Showroom Appeal

Michael Bolton says he felt guilty that Celine Dion was wasting her voice on him.

Oh, the two were old friends and all that. When she was on the verge of superstardom, Dion was Bolton’s opening act on a tour that came to the Thomas & Mack Center in June 1994.

When he caught up to her show at Caesars Palace, Dion gave him a complete backstage tour, showing off her custom humidifier and all the stage mechanics. “I just kept saying, ‘Please, save your voice.’ But she just wouldn’t have it,” Bolton recalls.

She must have done some persuasive talking about Las Vegas. Bolton says the idea of him spending more time here “definitely is something being explored” as he performs this weekend at The Orleans, his first Las Vegas shows since 2002.

“I haven’t heard an artist whining about a commitment to it,” the 55-year-old says of friends such as Barry Manilow and Cher (he co-wrote her 1987 hit “I Found Someone”).

In the pre-Cirque du Soleil era, the dusty-voiced balladeer would have been a shoo-in on the Strip. He has the square jaw, the loosely buttoned shirts, the solid body of adult-contemporary hits — “everything that happened from ’87 to ’97 was so blinding nonstop” — and the fact that some of them (“When a Man Loves a Woman”) already were hits to begin with.

By the time one of his shows ends, “We’re going to have taken people from R&B to pop to rock ‘n’ roll to classical to big band and say goodnight at some point,” he says. “We get to basically enjoy the depth and breadth of the musical experience throughout the evening.”

And, though you wouldn’t expect this one to be talked up in a casino’s executive suite, there’s even a certain comfort in Bolton being a point of derision in many circles. After all, Dion, Manilow and many a Vegas star before them has laughed that off all the way to the bank.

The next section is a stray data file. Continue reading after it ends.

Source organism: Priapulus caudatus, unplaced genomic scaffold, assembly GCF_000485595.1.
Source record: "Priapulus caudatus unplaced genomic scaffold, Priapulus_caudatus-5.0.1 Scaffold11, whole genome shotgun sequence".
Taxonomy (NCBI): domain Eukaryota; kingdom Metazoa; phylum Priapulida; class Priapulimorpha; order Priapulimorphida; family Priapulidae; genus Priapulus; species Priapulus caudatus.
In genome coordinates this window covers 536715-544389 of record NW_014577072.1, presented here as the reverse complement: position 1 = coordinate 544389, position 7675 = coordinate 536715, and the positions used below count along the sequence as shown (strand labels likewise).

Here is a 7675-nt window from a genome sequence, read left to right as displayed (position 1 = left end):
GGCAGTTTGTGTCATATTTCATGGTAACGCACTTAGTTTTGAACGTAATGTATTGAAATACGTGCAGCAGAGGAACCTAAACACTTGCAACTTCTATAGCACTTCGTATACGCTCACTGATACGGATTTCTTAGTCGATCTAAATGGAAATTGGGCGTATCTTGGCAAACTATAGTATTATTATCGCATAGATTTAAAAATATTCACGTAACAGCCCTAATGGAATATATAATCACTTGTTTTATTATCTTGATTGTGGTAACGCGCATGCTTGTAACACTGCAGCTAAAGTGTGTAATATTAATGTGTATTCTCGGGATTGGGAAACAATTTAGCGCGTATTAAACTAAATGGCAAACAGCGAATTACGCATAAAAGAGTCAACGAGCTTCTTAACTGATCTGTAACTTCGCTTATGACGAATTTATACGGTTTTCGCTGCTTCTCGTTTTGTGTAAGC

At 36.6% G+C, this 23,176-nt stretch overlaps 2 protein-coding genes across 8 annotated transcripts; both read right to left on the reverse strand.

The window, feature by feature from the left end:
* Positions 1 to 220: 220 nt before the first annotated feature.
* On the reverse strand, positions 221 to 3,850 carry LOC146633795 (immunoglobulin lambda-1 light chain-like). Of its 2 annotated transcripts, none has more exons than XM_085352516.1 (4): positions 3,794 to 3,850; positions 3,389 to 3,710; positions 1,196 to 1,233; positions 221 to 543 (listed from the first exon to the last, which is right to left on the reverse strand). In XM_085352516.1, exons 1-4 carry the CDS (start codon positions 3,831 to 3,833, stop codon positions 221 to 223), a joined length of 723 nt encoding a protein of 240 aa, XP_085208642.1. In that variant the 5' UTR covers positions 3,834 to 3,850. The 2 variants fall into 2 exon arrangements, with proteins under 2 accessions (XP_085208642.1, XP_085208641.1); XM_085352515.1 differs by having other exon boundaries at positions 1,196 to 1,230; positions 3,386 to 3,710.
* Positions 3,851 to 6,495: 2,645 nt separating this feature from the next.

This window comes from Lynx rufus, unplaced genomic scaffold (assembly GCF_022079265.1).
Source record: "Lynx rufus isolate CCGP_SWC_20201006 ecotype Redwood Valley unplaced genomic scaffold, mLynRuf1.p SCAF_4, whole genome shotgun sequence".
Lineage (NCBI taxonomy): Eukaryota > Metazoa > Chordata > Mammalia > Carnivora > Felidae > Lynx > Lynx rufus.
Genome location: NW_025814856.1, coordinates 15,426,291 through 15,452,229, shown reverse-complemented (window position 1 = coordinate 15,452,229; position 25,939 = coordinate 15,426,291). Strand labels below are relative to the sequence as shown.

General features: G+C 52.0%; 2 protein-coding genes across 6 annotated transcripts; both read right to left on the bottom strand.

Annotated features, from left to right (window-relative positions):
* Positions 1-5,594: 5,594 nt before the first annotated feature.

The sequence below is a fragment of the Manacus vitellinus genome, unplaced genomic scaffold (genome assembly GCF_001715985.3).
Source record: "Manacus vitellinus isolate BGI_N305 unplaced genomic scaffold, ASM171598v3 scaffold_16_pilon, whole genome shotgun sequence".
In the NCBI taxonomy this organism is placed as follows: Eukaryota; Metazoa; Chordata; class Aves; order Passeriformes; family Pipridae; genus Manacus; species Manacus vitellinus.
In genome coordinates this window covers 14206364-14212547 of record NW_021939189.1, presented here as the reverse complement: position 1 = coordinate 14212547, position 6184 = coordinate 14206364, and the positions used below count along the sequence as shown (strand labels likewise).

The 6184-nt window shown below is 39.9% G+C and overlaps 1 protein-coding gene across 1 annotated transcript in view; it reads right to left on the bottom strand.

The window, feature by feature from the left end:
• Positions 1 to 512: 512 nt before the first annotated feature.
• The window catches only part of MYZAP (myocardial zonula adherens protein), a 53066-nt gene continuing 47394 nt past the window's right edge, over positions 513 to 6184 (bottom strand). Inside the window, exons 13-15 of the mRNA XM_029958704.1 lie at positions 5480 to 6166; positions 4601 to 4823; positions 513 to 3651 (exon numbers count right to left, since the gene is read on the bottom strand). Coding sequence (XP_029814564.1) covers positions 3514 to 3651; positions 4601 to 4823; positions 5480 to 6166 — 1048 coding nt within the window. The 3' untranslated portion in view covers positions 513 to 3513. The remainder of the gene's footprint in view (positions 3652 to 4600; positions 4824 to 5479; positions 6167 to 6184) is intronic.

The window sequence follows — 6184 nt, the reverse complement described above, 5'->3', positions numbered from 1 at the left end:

But Bolton says what most fires him up about the possibility of Las Vegas was watching Frank Sinatra concert footage while getting ready to record his “Bolton Swings Sinatra” album in 2006.

“I loved his conversation with his audience. It was like being in his living room. He just owned the stage,” he says. Watching that is a reminder “to engage your audience, rather than stay in a locked routine every night.”

“In Vegas, it may be an audience that’s built into the venue,” he says. “They’re not people who drove down from the corners of each state. I’m mindful of that. Our set list is big enough for me to turn around to my music director and say, let’s go right into (whatever song).”

Devoting an actual section of the show to Sinatra standards doesn’t hurt one’s showroom appeal either. Not only do the songs have “infinite life,” but “a visit to that music is very powerful to me,” he says. “It allows you to just pour yourself into your work as a singer, your art as a singer.”

Sinatra songs are one kind of challenge, he says, but not the same as the operatic arias he recorded for his 1998 album “My Secret Passion.”

“Holding the high B — it’s not a high C, it’s only a half-step lower — but it’s fairly demanding, and you have to always be in good voice to have that B resonating. That takes quite a bit kind of different discipline than singing pop music,” he explains.

“In pop music, you can change melodies if you’re tired that night or your voice is a little raspy. … There are ways around that to still deliver the song. You can’t do that with the arias. You have to treat the arias with a different kind of respect.”

Bolton is working on a new album for next fall, with “some young writer-producers who have a great sense of what contemporary production feels like, but also are aware of my core audience and body of music they need to be respectful of.”

He had a head start when Kanye West sampled “Maybe It’s the Power of Love” for his 2004 track “Never Let Me Down.” Bolton says he had to ask his daughters who West was.

That’s the kind of information his detractors will thrive on, but Bolton likens himself to a baseball player who gets booed in an away game.

“You cannot please everyone; it’s impossible,” he says. “If you don’t like what I do, kindly remove yourself from Row 12 and take yourself to a show where you’ll enjoy yourself.”

Chances are the haters don’t buy tickets anyway. “The people who matter are the ones who are sitting in those seats,” he agrees.

Contact reporter Mike Weatherford at or 702-383-0288.

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